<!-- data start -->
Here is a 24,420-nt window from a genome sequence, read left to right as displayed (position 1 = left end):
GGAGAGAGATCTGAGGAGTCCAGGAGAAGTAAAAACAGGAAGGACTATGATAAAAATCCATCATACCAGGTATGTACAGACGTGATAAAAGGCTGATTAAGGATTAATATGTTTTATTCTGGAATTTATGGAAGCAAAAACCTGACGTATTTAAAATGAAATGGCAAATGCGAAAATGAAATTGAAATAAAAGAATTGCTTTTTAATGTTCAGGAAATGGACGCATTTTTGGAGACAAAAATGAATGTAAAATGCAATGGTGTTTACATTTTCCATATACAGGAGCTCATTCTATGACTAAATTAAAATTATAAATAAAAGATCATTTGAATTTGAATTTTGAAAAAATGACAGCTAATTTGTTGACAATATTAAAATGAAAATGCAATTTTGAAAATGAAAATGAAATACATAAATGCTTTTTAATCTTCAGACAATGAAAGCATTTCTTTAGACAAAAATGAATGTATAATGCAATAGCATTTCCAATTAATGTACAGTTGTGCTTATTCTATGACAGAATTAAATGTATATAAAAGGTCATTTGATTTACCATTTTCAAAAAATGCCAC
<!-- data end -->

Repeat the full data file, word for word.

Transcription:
Here is a 24,420-nt window from a genome sequence, read left to right as displayed (position 1 = left end):
GGAGAGAGATCTGAGGAGTCCAGGAGAAGTAAAAACAGGAAGGACTATGATAAAAATCCATCATACCAGGTATGTACAGACGTGATAAAAGGCTGATTAAGGATTAATATGTTTTATTCTGGAATTTATGGAAGCAAAAACCTGACGTATTTAAAATGAAATGGCAAATGCGAAAATGAAATTGAAATAAAAGAATTGCTTTTTAATGTTCAGGAAATGGACGCATTTTTGGAGACAAAAATGAATGTAAAATGCAATGGTGTTTACATTTTCCATATACAGGAGCTCATTCTATGACTAAATTAAAATTATAAATAAAAGATCATTTGAATTTGAATTTTGAAAAAATGACAGCTAATTTGTTGACAATATTAAAATGAAAATGCAATTTTGAAAATGAAAATGAAATACATAAATGCTTTTTAATCTTCAGACAATGAAAGCATTTCTTTAGACAAAAATGAATGTATAATGCAATAGCATTTCCAATTAATGTACAGTTGTGCTTATTCTATGACAGAATTAAATGTATATAAAAGGTCATTTGATTTACCATTTTCAAAAAATGCCAC